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children learning firelighting skills

LETTING YOUR CHILD PLAY WITH FIRE

Would you let your child play with fire? It seems to be wired into us from a young age that fire is not something to mess around with, but where’s the fun in that? Of course, fire can be dangerous but if we introduce our children to it using safe methods we can nurture a healthy respect for the hazards of fire alongside their natural wonder for it.

Here’s the thing, children LOVE playing with fire – so we might as well teach them how to play with it safely and how to be responsible when lighting their own fires out in the woods. We’ve never had a burn injury at our Forest School sessions. We have established boundaries for the main campfire and clear rules on what kids can and cannot do with their own fires.

In this episode of our vlog Rewild My Child you can see our regular Young Rangers lighting their own fires and passing on some of what they’ve learned.

YOU CAN WATCH THIS EPISODE OF OUR VLOG RIGHT HERE…

I find it so encouraging to see how far these children have come with their firelighting skills and knowledge of camp craft. It’s very satisfying (as a teacher) to see them gathering enough kindling to start their fire, picking out dry sticks rather than wet, soggy ones and to see how they can rekindle a struggling fire using the right techniques. These children love lighting fires and are happy simply to let them blaze away  – I’ve never seen a child trying to burn the woods down. They might make smoke signals, make charcoals for drawing or simply poke away at the embers with burning sticks. The fire acts as a warming and comforting focal point for the group to be together, enjoying nature. This has been the role of campfires for generations and long may it continue.

If you liked this and want to see more – check out our YouTube Channel, where we have a whole host of videos from How To Make Wild Teas to How To Use An Axe With Kids.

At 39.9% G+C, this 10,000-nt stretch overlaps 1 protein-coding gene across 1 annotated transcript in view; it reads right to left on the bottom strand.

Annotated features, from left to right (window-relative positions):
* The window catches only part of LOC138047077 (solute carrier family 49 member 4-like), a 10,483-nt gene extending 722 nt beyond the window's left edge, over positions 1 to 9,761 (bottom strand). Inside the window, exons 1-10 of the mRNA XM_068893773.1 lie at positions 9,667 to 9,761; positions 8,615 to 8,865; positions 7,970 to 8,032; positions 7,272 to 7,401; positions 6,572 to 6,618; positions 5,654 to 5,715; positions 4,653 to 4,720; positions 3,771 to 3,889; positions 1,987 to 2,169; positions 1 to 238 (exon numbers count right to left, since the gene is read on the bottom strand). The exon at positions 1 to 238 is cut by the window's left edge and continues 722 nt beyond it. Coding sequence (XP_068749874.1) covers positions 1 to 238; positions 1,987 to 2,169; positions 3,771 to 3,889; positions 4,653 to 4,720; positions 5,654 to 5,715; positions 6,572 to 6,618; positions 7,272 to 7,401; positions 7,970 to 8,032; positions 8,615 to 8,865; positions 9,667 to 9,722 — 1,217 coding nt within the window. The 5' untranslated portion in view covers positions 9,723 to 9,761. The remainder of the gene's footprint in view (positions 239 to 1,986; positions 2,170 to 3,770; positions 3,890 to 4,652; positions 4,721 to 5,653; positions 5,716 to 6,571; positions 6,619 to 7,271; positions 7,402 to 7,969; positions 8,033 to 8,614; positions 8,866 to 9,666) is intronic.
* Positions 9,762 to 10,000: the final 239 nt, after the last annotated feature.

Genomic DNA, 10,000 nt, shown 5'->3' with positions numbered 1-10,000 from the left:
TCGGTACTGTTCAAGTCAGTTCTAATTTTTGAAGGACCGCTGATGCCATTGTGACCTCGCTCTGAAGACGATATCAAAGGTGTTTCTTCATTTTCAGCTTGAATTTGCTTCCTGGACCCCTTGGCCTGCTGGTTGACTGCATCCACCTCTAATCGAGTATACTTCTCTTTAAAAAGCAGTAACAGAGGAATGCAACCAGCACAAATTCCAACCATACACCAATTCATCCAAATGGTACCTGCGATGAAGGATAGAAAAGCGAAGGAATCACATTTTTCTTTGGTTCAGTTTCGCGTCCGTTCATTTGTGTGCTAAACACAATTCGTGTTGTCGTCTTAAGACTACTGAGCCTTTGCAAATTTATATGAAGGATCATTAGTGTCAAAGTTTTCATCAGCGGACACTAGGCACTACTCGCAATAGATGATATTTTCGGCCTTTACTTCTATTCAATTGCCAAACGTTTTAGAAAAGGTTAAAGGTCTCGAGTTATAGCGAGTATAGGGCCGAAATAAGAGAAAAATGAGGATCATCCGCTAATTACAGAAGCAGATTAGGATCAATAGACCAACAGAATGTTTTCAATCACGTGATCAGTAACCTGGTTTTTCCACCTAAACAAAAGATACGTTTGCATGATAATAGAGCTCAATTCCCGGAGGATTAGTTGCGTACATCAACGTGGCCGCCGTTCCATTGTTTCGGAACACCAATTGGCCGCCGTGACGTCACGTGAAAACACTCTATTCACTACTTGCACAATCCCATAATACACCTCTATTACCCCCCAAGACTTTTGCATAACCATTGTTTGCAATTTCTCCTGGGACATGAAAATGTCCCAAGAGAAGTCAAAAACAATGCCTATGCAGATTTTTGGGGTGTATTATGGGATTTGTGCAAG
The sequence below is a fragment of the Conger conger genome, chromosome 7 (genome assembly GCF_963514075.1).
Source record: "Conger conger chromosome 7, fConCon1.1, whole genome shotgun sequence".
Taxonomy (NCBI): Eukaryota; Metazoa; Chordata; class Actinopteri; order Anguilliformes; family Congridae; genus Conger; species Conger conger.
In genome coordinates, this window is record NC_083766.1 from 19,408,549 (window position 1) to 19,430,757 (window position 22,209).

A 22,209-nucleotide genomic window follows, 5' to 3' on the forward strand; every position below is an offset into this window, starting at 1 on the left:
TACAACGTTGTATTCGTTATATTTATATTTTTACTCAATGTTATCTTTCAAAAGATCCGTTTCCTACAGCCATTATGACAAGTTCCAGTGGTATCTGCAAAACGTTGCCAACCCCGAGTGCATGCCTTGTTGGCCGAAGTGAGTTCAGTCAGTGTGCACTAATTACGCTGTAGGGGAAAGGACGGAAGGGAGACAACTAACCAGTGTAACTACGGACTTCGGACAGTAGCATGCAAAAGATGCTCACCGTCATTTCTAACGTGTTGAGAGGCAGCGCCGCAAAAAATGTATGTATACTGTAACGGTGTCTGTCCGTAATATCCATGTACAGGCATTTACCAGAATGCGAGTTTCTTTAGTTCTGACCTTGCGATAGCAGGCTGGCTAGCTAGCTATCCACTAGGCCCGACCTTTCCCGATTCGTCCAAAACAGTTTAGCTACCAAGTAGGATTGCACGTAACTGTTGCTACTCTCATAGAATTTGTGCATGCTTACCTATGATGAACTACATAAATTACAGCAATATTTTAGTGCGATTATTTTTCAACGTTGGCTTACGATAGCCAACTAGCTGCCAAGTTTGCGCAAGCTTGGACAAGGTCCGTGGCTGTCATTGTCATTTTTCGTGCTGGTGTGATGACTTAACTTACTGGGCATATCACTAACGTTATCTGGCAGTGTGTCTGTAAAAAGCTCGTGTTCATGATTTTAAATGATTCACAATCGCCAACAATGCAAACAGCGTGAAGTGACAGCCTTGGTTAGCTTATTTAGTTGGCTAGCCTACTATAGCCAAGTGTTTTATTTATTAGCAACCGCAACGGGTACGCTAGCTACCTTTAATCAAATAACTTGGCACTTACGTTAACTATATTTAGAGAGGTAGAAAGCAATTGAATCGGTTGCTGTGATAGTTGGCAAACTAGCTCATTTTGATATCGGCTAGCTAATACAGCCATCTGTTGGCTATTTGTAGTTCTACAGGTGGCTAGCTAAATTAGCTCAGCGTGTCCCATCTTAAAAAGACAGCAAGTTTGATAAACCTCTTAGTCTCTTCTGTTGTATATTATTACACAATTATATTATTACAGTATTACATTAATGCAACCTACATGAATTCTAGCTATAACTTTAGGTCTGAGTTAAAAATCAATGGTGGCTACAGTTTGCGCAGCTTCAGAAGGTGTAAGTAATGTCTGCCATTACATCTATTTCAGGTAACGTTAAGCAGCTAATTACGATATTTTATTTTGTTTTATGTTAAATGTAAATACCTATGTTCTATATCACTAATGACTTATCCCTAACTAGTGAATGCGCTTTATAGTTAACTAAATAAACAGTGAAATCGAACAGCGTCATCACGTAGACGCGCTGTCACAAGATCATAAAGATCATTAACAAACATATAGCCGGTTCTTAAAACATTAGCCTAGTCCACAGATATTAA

why kids should use axes

Why I would buy my kids an AXE

At a time when many children are being wrapped up in too much cotton wool (not literally) to keep them safe from the perceived hazards of modern life, I’ve become more and more a champion of allowing the children I look after (at Forest School sessions) to take risks and show they can be responsible for managing their own safety. So, with that in mind, we’ve been chopping firewood together, using a very sharp axe, and here’s a little video which shows you how I teach those basic axe skills to kids. I’d encourage you to try it for yourself.

Autumn has definitely arrived here in the UK and with the long, dark and cold nights closing in my mind’s turned to getting some firewood in. Yes, like many others I’ve left it late again. It’s always good to have some help with tasks like this and I’ve found that chopping firewood is an effective and simple activity for kids to get stuck into as well as a great introduction to the axe. Kids can understand the task and (most folks agree) splitting logs is very satisfying to do. So what about giving a razor sharp axe to a child? Well, here’s what the children’s author Roald Dahl had to say about risk;

“…the more risks you allow children to take, the better they learn to take care of themselves. If you never let them take any risks, then I believe they become very prone to injury. Boys should be allowed to climb tall trees and walk along the tops of high walls and dive into the sea from high rocks… The same with girls. I like the type of child who takes risks. Better by far than the one who never does so.”

Mabli (one of our regular Young Rangers) is just six years old and it was really encouraging to see her progress recently from using the potato peeler (which we give to kids first to practice their knife technique) to using a proper whittling knife. She was confident, calm and sensible with the tool, which I like to think she learnt through clear mentoring, encouragement and close supervision. There’s a voice in my head which jostles for centre stage telling me that there’s going to be a terrible accident and that it would be better to just let kids like Mabli play at something safer. But of course, children are just like us, they don’t want to hurt themselves, so along with a good mentor (like any parent), they’re their own regulator.

teaching children to use an axe

Anyway, back to the axe and chopping wood. I think this is a great introductory activity for kids to sharp tools as with an axe you have a fair distance between the sharp edge and little fingers. Also, whoever heard of such a thing as an ugly piece of firewood? So, no fine craft skills are required. You could even follow wood chopping with learning fire-lighting so that they get to burn what they’ve chopped themselves. I’ll give the last word on ‘risk’ to Richard Louv, author of the fantastic book Last Child in the Woods;

“An indoor (or backseat) childhood does reduce some dangers to children; but other risks are heightened, including risks to physical and psychological health, risk to children’s concept and perception of community, risk to self-confidence and the ability to discern true danger.”

So, would you use sharp tools with your own kids at home? Have you had success with whittling, wood chopping or using a saw with little ones? We’d love to hear from you.

If you enjoyed this video, we’ve got MORE videos on our YouTube channel giving you ideas for engaging kids in the great outdoors. You can find it by clicking HERE.

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